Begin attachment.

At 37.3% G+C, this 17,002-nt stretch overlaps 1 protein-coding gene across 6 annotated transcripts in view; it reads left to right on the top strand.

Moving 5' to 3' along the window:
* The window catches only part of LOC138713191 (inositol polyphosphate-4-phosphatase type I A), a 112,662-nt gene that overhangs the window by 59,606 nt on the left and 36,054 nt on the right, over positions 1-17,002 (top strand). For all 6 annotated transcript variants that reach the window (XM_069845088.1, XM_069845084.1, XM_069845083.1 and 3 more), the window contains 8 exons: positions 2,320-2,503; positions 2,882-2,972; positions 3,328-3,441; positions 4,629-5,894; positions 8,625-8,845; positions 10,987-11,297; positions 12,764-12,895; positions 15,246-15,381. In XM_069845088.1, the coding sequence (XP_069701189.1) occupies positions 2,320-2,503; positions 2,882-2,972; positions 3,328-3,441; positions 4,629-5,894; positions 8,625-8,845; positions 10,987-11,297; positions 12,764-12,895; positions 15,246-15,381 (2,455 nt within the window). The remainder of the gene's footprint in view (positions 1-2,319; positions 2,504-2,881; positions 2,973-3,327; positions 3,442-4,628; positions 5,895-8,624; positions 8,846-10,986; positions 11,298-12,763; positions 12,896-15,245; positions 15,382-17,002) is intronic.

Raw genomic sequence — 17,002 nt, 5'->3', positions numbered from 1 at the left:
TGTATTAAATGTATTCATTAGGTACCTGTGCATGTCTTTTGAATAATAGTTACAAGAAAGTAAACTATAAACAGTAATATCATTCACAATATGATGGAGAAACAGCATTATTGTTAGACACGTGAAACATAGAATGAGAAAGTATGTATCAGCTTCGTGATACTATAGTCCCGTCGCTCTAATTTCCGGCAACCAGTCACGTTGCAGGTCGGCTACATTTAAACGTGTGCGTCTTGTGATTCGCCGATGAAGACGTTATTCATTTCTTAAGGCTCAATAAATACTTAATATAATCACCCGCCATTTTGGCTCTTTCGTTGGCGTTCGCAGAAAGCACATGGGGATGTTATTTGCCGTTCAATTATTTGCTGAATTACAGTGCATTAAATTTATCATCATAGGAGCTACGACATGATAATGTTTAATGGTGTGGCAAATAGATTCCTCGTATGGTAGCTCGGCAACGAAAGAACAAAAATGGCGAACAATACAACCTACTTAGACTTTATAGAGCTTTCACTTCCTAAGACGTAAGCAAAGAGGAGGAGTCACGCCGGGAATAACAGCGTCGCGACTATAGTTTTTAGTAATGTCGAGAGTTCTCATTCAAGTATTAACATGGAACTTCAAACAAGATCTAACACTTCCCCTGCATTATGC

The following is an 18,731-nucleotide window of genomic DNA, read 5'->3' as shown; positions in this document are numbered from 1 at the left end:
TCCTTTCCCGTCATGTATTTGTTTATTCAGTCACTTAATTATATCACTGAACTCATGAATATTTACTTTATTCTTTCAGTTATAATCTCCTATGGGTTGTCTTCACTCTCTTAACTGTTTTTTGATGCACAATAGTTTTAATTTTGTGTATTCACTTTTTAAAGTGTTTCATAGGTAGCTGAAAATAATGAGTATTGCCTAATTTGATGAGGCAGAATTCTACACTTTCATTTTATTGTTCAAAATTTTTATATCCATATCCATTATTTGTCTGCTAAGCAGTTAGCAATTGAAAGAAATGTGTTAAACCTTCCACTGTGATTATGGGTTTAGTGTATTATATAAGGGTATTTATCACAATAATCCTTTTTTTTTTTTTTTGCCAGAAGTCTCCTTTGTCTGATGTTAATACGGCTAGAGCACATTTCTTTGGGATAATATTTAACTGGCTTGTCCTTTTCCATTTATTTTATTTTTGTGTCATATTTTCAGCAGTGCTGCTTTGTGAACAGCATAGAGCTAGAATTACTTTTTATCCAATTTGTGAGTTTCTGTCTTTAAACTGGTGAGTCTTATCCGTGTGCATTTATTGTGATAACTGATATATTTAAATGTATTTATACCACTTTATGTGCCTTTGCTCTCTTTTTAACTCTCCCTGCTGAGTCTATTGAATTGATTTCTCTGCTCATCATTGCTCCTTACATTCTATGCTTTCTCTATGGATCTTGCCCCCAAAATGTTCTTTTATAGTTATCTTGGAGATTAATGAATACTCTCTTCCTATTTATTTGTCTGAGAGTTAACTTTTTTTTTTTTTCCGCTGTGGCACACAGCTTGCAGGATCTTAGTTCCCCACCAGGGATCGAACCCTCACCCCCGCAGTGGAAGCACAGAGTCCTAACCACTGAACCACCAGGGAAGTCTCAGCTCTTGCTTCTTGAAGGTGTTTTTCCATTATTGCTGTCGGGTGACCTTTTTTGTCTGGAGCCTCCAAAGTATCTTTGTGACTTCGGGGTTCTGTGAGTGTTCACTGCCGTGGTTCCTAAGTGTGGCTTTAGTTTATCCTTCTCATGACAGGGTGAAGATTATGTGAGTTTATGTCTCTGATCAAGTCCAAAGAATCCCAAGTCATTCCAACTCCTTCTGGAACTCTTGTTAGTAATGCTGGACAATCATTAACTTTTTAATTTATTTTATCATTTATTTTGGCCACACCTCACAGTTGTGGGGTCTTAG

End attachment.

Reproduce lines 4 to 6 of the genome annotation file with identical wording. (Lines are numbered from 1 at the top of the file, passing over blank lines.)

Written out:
Raw genomic sequence — 17,002 nt, 5'->3', positions numbered from 1 at the left:
TGTATTAAATGTATTCATTAGGTACCTGTGCATGTCTTTTGAATAATAGTTACAAGAAAGTAAACTATAAACAGTAATATCATTCACAATATGATGGAGAAACAGCATTATTGTTAGACACGTGAAACATAGAATGAGAAAGTATGTATCAGCTTCGTGATACTATAGTCCCGTCGCTCTAATTTCCGGCAACCAGTCACGTTGCAGGTCGGCTACATTTAAACGTGTGCGTCTTGTGATTCGCCGATGAAGACGTTATTCATTTCTTAAGGCTCAATAAATACTTAATATAATCACCCGCCATTTTGGCTCTTTCGTTGGCGTTCGCAGAAAGCACATGGGGATGTTATTTGCCGTTCAATTATTTGCTGAATTACAGTGCATTAAATTTATCATCATAGGAGCTACGACATGATAATGTTTAATGGTGTGGCAAATAGATTCCTCGTATGGTAGCTCGGCAACGAAAGAACAAAAATGGCGAACAATACAACCTACTTAGACTTTATAGAGCTTTCACTTCCTAAGACGTAAGCAAAGAGGAGGAGTCACGCCGGGAATAACAGCGTCGCGACTATAGTTTTTAGTAATGTCGAGAGTTCTCATTCAAGTATTAACATGGAACTTCAAACAAGATCTAACACTTCCCCTGCATTATGC

The following is an 18,731-nucleotide window of genomic DNA, read 5'->3' as shown; positions in this document are numbered from 1 at the left end: